Theresa May’s speech recently made underlines the stance the British Government are taking over the Brexit negotiations, with the Government leading towards a ‘hard’ Brexit. Our team at Arlingsworth recognise the impact Brexit may have on citizens and businesses, both inside and outside the UK, so we have picked out the key points from the speech that may be of concern to you.

Legislative Certainty

Theresa May confirmed the “final deal” brokered between the British Government and the EU will be put “to a vote in both Houses of Parliament, before it comes into force.” Added to this, it has since been ruled by the Supreme Court on January 24th that Parliament must vote on whether the Government can begin the Brexit process, both presenting a welcome move towards further accountability and clarity.

Strengthening the union between the UK nations

A further aim of the British Government, in conjunction with the Brexit negotiations, is to strengthen the union between England, Wales, Scotland and Northern Ireland, delivering “a Brexit that works for the whole of the United Kingdom.” This will mean a balancing act between returning the right powers to Westminster and passing the right powers “to the devolved administrations of Scotland, Wales and Northern Ireland.” A key aim in this regard is that Mrs May does not want any “new barriers to living and doing business within” the United Kingdom. The maintenance of the Common Travel Area between the Republic of Ireland and the rest of the UK is seen as key by the Government to preserve the strong union of all four UK nations, due to family ties and bonds ever-present between the nations. The priority is to deliver a “practical solution” where the CTA will continue, whilst balancing “the integrity of the United Kingdom’s immigration system.”

Reduction in EU Immigration

An area which many are interested to see the direction the UK government is taking is in immigration, and Theresa May made clear that restrictions to EU migration will occur as “the message from the public” was clear in showing public mood wanted control over “the number of people who come to Britain from Europe.” The Government are yet to clarify the system to be put in place to control immigration although the Australian points-based system, where people are accepted on a skills basis, has been rejected by Mrs May as there won’t be “sufficient control” for the government.

EU Nationals Rights within the UK will mirror UK Nationals Rights within the EU:
Rights for EU nationals within Britain are yet to be clarified. The Government’s wish is for their rights to be guaranteed with certainty, but this guarantee hinges on whether a similar deal “is reciprocated for British citizens in EU countries.” There will likely be a compromise in this area on both sides with some EU countries not supporting the stance held by the UK.

Workers’ Rights will be upheld

European legislation governing workers’ rights will be translated into “our domestic regulations”, with Theresa May further promising that such rights will continue to be built upon during her leadership.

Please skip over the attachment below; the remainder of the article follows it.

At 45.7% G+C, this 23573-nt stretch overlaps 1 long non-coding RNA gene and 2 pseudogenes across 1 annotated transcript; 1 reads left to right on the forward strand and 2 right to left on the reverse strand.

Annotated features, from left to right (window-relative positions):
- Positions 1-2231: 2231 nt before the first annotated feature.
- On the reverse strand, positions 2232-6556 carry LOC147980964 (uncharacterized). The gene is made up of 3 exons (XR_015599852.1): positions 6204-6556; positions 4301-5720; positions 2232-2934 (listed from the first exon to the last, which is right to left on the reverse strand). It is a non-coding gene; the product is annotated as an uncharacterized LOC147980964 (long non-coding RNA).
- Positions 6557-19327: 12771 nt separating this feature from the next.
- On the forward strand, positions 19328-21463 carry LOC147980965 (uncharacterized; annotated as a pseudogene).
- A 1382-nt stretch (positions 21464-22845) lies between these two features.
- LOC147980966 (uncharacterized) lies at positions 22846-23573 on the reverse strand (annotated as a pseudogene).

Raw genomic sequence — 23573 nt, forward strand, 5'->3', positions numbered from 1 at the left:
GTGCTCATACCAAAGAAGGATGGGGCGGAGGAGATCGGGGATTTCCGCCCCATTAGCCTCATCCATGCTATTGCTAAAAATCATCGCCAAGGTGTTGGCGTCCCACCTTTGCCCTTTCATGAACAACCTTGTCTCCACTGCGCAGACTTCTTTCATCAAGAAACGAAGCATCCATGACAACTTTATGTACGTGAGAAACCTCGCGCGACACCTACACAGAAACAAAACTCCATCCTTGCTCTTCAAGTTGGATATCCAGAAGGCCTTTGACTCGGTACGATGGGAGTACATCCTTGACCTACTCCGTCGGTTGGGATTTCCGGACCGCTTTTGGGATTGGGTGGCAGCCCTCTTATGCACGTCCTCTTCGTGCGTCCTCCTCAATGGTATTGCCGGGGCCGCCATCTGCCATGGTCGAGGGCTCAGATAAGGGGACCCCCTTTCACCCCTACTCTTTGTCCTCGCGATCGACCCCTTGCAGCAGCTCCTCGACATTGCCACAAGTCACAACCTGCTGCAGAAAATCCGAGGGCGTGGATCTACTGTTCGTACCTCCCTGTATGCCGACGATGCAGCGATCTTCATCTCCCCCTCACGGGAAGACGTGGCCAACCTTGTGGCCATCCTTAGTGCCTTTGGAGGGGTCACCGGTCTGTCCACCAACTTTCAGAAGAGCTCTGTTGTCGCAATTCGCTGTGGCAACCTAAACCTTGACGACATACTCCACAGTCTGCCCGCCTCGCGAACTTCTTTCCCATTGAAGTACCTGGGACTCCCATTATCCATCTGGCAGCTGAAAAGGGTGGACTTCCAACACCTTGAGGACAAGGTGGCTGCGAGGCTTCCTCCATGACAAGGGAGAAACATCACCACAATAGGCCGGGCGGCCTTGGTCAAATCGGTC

Leaving the European Single Market

The British Government have now committed themselves to leaving the European single market due to having to comply “with European Court of Justice rulings, free movement and other EU rules and regulations”, if they remained in the single market. Instead, Theresa May is pursuing “a bold and ambitious free trade agreement with the European Union,” allowing “for the freest possible trade in goods and services between Britain and the EU’s member states” while giving “British companies the maximum freedom to trade with and operate within European markets.”

Become a Global Trading Nation and Leaving the current Customs Union Agreement

An area of hope for the Leave campaigners was the global benefit a Leave vote could bring, and Mrs May states that the UK will become a “global trading nation”, leaving the current customs union agreement in place between the UK and EU due to elements preventing the UK from striking other trade deals around the world. She has also said the UK will pursue another “customs agreement with the EU.”

EU Fees Reduced

The UK will not pay as much money towards the EU as they did before, only contributing to appropriate European schemes.

Two-Year Deadline

Lastly, the deadline set for the conclusion of these negotiations is in two years’ time once Article 50 has been enacted, with aims to ensure “a phased process of implementation” rather than “a disruptive cliff-edge.”

There is no doubt that despite being the aim of the British Government during negotiations to achieve a deal completely in the UK’s favour, some compromises will be likely and meeting all aims and objectives will be unlikely. Angela Merkel, the German Prime-Minister, explicitly states that meeting every aim may be unrealistic as it would then allow every EU country to “cherry-pick” a new deal, while the Czech Republic’s Europe Minister described the plan as “a bit ambitious.”

The likelihood is the UK will leave the EU in the form of a ‘hard’ Brexit, and we at Arlingsworth will follow developments as they occur at every stage. If you are in need of expert immigration advice, you can contact our immigration team on 01273 696962request a callback, or email You can also follow us on FacebookTwitter and LinkedIn for other important information and updates.